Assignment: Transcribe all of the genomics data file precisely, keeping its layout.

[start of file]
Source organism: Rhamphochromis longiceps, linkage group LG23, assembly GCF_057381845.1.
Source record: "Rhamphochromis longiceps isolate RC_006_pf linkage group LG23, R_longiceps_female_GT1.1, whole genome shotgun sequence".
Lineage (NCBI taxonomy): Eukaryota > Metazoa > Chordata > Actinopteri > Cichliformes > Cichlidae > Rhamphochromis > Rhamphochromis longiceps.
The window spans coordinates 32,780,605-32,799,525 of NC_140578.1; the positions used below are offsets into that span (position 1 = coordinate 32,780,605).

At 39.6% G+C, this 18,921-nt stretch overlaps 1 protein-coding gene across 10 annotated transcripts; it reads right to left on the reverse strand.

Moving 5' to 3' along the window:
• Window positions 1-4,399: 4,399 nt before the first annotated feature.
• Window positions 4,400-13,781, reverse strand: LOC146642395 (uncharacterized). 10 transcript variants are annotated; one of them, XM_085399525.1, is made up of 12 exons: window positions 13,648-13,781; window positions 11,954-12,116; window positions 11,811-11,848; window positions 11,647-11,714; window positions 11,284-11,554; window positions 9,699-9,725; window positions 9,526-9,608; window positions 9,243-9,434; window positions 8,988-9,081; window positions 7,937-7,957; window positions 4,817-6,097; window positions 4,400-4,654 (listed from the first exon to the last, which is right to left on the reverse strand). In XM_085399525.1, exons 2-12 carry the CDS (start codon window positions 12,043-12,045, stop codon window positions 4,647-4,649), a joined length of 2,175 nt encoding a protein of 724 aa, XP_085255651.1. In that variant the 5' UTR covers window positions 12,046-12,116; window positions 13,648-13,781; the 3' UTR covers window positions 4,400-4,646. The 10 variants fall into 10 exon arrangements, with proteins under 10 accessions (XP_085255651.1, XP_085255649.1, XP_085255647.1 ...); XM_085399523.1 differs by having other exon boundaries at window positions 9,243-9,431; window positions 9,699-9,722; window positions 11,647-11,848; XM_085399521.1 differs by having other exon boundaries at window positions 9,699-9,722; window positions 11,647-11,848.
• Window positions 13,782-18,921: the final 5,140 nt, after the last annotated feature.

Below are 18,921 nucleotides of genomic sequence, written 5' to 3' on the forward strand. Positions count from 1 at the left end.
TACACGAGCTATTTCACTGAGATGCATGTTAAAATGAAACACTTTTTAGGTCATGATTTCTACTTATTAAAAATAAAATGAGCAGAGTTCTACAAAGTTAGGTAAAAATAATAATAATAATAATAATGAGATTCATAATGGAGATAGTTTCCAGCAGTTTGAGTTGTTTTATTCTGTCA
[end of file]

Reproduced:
Source organism: Rhamphochromis longiceps, linkage group LG23, assembly GCF_057381845.1.
Source record: "Rhamphochromis longiceps isolate RC_006_pf linkage group LG23, R_longiceps_female_GT1.1, whole genome shotgun sequence".
Lineage (NCBI taxonomy): Eukaryota > Metazoa > Chordata > Actinopteri > Cichliformes > Cichlidae > Rhamphochromis > Rhamphochromis longiceps.
The window spans coordinates 32,780,605-32,799,525 of NC_140578.1; the positions used below are offsets into that span (position 1 = coordinate 32,780,605).

At 39.6% G+C, this 18,921-nt stretch overlaps 1 protein-coding gene across 10 annotated transcripts; it reads right to left on the reverse strand.

Moving 5' to 3' along the window:
• Window positions 1-4,399: 4,399 nt before the first annotated feature.
• Window positions 4,400-13,781, reverse strand: LOC146642395 (uncharacterized). 10 transcript variants are annotated; one of them, XM_085399525.1, is made up of 12 exons: window positions 13,648-13,781; window positions 11,954-12,116; window positions 11,811-11,848; window positions 11,647-11,714; window positions 11,284-11,554; window positions 9,699-9,725; window positions 9,526-9,608; window positions 9,243-9,434; window positions 8,988-9,081; window positions 7,937-7,957; window positions 4,817-6,097; window positions 4,400-4,654 (listed from the first exon to the last, which is right to left on the reverse strand). In XM_085399525.1, exons 2-12 carry the CDS (start codon window positions 12,043-12,045, stop codon window positions 4,647-4,649), a joined length of 2,175 nt encoding a protein of 724 aa, XP_085255651.1. In that variant the 5' UTR covers window positions 12,046-12,116; window positions 13,648-13,781; the 3' UTR covers window positions 4,400-4,646. The 10 variants fall into 10 exon arrangements, with proteins under 10 accessions (XP_085255651.1, XP_085255649.1, XP_085255647.1 ...); XM_085399523.1 differs by having other exon boundaries at window positions 9,243-9,431; window positions 9,699-9,722; window positions 11,647-11,848; XM_085399521.1 differs by having other exon boundaries at window positions 9,699-9,722; window positions 11,647-11,848.
• Window positions 13,782-18,921: the final 5,140 nt, after the last annotated feature.

Below are 18,921 nucleotides of genomic sequence, written 5' to 3' on the forward strand. Positions count from 1 at the left end.
TACACGAGCTATTTCACTGAGATGCATGTTAAAATGAAACACTTTTTAGGTCATGATTTCTACTTATTAAAAATAAAATGAGCAGAGTTCTACAAAGTTAGGTAAAAATAATAATAATAATAATAATGAGATTCATAATGGAGATAGTTTCCAGCAGTTTGAGTTGTTTTATTCTGTCA